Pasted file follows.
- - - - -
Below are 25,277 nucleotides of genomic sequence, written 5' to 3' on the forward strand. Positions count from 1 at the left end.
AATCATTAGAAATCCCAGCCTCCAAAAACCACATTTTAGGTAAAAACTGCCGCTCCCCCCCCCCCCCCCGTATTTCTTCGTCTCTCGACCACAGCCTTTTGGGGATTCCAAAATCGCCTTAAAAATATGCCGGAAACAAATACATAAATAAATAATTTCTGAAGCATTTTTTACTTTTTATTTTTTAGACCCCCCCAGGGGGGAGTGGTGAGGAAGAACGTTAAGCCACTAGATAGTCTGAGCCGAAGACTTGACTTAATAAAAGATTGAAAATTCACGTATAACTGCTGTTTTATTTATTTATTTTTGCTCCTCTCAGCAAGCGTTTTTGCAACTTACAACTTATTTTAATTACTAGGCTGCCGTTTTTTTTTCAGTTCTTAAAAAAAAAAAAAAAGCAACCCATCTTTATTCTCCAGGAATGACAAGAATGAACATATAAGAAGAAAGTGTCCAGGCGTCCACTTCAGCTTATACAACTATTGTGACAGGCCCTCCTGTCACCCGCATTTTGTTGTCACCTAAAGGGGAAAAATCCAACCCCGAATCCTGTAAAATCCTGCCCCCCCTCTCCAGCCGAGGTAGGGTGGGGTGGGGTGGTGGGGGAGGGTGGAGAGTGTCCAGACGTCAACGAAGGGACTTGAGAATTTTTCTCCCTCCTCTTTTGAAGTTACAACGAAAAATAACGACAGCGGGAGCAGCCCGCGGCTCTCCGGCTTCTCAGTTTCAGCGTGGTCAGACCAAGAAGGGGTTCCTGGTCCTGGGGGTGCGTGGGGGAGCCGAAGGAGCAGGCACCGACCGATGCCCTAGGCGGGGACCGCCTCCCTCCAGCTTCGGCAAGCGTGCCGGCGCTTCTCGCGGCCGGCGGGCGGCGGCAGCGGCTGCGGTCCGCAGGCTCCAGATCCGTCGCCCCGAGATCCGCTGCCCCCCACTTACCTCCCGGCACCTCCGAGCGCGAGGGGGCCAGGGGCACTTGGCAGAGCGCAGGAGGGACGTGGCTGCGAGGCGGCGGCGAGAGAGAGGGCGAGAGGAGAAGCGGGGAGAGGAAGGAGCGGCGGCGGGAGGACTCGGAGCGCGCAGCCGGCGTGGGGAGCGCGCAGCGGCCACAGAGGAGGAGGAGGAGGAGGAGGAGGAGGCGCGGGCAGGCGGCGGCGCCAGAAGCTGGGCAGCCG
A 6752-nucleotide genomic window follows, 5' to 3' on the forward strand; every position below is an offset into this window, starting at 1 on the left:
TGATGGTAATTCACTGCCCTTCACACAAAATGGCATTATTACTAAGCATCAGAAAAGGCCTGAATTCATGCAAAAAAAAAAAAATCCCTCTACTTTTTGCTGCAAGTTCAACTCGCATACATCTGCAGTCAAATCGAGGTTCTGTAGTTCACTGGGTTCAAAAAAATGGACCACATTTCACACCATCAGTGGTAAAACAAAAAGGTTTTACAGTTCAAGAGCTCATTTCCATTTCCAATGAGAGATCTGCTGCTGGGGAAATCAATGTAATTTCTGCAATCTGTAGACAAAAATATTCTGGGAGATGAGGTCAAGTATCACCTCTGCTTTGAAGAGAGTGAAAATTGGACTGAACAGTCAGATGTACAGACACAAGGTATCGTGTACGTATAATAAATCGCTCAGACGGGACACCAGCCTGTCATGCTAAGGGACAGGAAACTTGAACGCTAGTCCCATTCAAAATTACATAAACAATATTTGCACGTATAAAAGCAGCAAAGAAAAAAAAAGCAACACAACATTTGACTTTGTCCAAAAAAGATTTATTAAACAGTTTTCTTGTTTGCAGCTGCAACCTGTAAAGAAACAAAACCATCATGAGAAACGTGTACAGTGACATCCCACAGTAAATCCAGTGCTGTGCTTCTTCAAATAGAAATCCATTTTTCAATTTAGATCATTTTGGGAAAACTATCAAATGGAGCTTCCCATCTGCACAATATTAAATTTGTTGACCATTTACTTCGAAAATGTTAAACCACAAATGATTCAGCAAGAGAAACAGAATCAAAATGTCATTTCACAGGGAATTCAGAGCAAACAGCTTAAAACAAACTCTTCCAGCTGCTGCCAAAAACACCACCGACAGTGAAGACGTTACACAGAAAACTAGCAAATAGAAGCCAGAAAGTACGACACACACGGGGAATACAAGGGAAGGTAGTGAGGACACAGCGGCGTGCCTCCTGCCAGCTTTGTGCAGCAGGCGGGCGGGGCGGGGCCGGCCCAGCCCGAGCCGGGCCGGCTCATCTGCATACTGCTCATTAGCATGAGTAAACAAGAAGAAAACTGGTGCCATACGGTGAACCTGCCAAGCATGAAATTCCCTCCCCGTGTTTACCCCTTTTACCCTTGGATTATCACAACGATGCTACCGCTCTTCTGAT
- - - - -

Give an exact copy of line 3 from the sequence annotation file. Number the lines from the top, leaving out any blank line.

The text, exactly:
A 6752-nucleotide genomic window follows, 5' to 3' on the forward strand; every position below is an offset into this window, starting at 1 on the left: